By Sara Karlovitch
A staggering 70 percent of college students do not get enough sleep, according to the National Institutes of Health, and students at this university are no exception.
Nora Shepps, a freshman computer science and physics major, said her sleep pattern is highly irregular. Shepps said some nights she doesn’t sleep at all, while other nights she will be able to sleep 10 hours.
“I’m tired all the time,” she said.
For Shepps, she said her lack of sleep is due to poor time management.
“It’s mostly just because I like procrastinate a lot and like don’t feel like doing work so I stay up late to do it,” Shepps said.
Julia Soh, a sophomore criminology major, said she gets anywhere between five to nine hours a night, and if she skips class that day, it can be about 10 hours. Soh said her irregular sleep pattern conflicts with her academic performance.
“I don’t remember words or like what I did the past week. Things like that definitely affect my memory and my emotions,” she said.
A 2014 study done by the National Institutes of Health found that a lack of sleep can impact students’ performance in school and their memory. The study also found that sleep can improve academic performance.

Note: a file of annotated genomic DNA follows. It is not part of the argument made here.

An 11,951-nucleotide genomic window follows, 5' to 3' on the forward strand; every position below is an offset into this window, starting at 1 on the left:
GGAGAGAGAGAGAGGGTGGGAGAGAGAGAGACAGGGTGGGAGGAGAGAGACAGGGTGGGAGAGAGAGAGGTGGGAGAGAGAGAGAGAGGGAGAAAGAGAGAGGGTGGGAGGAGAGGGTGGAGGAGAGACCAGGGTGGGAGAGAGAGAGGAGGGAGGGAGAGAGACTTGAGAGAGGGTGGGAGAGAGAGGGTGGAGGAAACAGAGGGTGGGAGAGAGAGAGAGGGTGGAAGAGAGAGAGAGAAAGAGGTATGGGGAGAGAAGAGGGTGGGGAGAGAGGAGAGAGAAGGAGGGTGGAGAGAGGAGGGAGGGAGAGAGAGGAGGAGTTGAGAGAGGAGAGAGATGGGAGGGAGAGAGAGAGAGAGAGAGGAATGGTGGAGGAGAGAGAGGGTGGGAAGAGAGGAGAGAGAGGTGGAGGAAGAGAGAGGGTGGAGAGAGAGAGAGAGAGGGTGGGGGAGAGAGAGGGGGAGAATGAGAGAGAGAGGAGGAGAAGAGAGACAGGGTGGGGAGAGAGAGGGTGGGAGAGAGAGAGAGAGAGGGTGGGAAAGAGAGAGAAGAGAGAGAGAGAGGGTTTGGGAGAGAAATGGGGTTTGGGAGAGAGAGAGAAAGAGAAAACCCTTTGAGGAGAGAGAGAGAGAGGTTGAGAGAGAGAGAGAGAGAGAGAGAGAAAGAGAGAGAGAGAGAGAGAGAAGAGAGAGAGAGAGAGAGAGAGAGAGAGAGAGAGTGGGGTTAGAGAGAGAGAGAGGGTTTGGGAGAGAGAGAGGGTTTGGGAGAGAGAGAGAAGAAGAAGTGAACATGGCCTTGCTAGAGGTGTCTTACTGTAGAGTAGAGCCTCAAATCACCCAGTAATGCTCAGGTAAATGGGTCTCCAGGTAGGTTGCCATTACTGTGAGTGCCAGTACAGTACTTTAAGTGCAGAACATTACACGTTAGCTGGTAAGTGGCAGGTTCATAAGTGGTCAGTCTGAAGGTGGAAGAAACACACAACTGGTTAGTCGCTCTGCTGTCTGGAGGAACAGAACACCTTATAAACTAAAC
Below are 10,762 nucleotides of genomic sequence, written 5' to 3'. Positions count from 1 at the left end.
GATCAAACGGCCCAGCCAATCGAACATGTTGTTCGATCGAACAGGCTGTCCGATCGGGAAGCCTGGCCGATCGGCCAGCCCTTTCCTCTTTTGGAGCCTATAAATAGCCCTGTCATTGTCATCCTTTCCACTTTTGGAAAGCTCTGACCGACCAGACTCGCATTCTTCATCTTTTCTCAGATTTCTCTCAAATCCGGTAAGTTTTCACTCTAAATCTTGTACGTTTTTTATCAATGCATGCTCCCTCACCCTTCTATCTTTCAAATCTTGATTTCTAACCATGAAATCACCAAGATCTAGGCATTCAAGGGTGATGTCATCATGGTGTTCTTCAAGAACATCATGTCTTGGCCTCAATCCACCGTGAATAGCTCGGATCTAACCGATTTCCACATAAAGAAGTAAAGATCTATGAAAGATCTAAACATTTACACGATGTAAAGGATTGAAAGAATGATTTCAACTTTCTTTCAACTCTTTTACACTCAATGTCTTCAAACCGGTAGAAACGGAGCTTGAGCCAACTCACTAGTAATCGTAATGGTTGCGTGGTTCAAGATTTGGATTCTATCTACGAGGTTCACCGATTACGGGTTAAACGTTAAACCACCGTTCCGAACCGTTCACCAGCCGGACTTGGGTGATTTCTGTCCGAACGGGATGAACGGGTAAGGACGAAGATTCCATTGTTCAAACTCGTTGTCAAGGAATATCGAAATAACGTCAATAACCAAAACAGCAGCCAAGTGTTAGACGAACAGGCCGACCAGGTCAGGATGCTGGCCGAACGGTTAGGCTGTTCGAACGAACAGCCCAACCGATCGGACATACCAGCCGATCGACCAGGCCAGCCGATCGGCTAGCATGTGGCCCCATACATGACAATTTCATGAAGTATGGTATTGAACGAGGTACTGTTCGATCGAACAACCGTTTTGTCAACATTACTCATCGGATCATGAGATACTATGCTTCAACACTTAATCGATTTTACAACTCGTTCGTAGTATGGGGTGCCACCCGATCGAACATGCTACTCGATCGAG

The Health Center could not provide an expert for comment. However, they provide students with a 16 point handout on how to get a better night’s sleep. They recommend tactics like exercising, a consistent bedtime and avoiding alcohol before going to sleep.
Students like Justin Bartz, a freshman physics major who said he gets about six hours of sleep a night, believes the school can do more to help students get more sleep.
“A little less work would help,” Bartz said.
Soh also said she believes the problem resides in the workload professors assign.
“I think if teachers were more aware of the fact that we’re not only taking their class,” Soh said. “I think they’re all very, ‘My class first,’ but I think that’s very unfair.”
Featured Photo Credit: Courtesy of Marco Verch’s Flickr page.
Sara Karlovitch is a sophomore journalism and government and politics major and can be reached at firstname.lastname@example.org.